Paul Flynn (Newport West) (Lab): Rochdale has more asylum seekers than the entire south-east of England. Cardiff has 900, Newport 400, but the Minister’s constituency has 33. The Home Secretary’s constituency has one—an increase on last year. Would it be far easier to rescue more people from that hell if the burden that asylum seekers place on local authority services was spread fairly? What will the Minister do to stand tall and proud in his constituency and prepare it to take a fair share of asylum seekers?

James Brokenshire: We work regionally with local authorities and I have had a number of meetings to see how the Home Office can work towards and assist a further spread of those in receipt of asylum across the regions. I welcome what the hon. Gentleman said about ensuring that more local authorities receive asylum applicants, and I have been taking forward discussions in a number of areas to ensure that new local authorities, and others in the region, play their part in providing asylum support.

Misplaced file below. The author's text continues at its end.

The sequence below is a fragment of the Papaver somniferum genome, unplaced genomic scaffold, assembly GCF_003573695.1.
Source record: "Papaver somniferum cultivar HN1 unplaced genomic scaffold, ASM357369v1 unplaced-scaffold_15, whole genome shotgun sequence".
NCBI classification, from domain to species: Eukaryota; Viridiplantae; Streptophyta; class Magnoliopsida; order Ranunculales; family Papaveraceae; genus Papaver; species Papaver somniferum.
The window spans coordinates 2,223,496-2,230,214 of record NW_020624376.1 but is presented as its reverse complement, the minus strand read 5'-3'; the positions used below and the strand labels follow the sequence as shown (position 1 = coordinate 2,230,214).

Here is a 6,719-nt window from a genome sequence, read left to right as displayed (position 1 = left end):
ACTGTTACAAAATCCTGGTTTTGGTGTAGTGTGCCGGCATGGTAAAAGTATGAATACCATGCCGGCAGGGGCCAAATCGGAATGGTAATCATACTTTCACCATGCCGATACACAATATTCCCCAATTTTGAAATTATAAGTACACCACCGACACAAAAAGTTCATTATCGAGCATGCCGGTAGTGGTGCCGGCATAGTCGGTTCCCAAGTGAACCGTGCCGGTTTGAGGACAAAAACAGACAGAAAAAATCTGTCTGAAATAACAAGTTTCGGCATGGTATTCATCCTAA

Sheila Gilmore (Edinburgh East) (Lab): A substantial number of my constituents have recently contacted me about this issue because they care and see its importance. They thought that the debate earlier this year about whether we should resettle people or act in the area had been resolved when the Home Secretary said that we would seek to take in several hundreds of refugees under this scheme over three years. Currently, however, the numbers involved are tiny, and I have heard nothing from the Minister about why those numbers are so small or what plans he has to honour that commitment to take in several hundreds of refugees?

James Brokenshire: I recognise the care and concern over this situation felt by many people across the country, and that is testament to the nature of this country and the values we hold. The Government were clear that the scheme would provide assistance to several hundred people over three years, as the hon. Lady rightly highlighted, and we are doing that. We remain firmly on course to seek to meet that objective and aim, and we will provide quarterly updates on our progress. We have provided the figures to September and further updates will follow. She will see that we are meeting our commitments and providing the help that is needed.